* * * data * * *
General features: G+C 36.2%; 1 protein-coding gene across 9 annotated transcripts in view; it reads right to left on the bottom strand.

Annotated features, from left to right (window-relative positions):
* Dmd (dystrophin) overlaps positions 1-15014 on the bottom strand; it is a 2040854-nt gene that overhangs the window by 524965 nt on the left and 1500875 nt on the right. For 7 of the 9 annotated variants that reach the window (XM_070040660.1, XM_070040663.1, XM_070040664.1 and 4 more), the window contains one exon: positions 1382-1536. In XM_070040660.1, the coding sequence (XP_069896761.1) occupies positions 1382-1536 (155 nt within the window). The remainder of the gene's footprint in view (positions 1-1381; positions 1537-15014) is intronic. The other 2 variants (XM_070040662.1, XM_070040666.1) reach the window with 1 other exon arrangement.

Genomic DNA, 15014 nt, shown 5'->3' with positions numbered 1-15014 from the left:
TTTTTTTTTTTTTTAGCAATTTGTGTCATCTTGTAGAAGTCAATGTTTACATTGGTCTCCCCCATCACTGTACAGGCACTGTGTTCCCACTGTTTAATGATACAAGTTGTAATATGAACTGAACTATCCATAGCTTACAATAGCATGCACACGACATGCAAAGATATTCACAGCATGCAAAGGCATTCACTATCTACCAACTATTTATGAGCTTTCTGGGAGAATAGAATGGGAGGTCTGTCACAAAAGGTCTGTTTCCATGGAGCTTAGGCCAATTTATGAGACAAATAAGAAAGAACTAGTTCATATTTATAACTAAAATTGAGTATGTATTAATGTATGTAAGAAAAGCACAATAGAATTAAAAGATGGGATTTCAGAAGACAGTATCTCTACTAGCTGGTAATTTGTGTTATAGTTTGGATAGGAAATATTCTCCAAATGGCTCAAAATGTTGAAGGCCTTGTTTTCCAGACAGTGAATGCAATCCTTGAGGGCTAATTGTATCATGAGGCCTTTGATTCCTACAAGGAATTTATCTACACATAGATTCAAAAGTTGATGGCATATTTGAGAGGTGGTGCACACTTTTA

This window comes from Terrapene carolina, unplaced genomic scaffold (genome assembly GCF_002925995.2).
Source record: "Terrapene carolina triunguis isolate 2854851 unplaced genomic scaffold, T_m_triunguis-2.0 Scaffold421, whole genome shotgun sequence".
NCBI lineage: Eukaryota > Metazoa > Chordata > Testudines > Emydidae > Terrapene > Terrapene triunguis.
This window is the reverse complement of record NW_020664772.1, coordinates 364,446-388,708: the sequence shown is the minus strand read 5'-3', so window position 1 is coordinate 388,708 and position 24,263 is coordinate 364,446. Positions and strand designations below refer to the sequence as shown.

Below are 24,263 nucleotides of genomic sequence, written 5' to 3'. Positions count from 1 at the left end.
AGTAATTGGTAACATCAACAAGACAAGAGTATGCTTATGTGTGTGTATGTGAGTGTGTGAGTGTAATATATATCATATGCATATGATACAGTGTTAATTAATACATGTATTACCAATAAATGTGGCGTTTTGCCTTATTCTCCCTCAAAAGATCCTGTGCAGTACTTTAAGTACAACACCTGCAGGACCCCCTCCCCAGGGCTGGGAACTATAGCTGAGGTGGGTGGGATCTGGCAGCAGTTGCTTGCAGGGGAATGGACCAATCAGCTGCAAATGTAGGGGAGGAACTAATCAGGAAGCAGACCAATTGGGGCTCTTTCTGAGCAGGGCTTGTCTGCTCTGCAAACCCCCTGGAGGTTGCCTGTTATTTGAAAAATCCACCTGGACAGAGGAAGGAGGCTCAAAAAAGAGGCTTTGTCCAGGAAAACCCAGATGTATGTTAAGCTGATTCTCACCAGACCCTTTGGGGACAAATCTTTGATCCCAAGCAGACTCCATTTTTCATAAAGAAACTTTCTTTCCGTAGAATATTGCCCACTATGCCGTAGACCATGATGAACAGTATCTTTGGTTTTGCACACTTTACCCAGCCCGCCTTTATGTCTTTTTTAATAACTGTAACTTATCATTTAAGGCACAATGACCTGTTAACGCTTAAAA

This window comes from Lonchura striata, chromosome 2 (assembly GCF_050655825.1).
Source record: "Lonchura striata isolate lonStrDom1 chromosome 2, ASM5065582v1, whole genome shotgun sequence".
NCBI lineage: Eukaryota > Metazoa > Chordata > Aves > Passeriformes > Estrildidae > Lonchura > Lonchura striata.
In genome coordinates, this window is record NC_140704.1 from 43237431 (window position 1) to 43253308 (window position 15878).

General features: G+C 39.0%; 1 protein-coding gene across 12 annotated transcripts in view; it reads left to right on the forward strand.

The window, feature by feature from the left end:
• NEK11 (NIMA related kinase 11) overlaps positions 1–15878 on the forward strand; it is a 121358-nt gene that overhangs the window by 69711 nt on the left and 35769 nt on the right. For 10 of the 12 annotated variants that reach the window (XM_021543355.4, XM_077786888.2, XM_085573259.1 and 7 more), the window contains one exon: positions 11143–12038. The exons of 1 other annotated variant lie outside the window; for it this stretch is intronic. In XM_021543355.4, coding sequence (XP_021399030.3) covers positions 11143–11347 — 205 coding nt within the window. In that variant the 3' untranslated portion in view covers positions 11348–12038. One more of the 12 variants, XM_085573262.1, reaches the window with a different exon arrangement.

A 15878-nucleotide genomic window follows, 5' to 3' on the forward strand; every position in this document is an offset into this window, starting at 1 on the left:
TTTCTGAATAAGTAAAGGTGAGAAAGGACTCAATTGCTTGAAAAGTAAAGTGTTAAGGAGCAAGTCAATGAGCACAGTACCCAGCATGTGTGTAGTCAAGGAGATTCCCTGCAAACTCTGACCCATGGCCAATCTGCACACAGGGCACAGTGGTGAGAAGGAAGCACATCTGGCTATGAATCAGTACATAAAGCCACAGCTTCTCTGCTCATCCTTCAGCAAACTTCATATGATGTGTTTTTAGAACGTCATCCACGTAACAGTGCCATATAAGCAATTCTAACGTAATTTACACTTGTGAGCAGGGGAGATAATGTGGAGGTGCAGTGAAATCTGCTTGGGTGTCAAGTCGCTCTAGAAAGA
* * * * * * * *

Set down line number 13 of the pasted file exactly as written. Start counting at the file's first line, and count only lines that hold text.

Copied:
Source record: "Lonchura striata isolate lonStrDom1 chromosome 2, ASM5065582v1, whole genome shotgun sequence".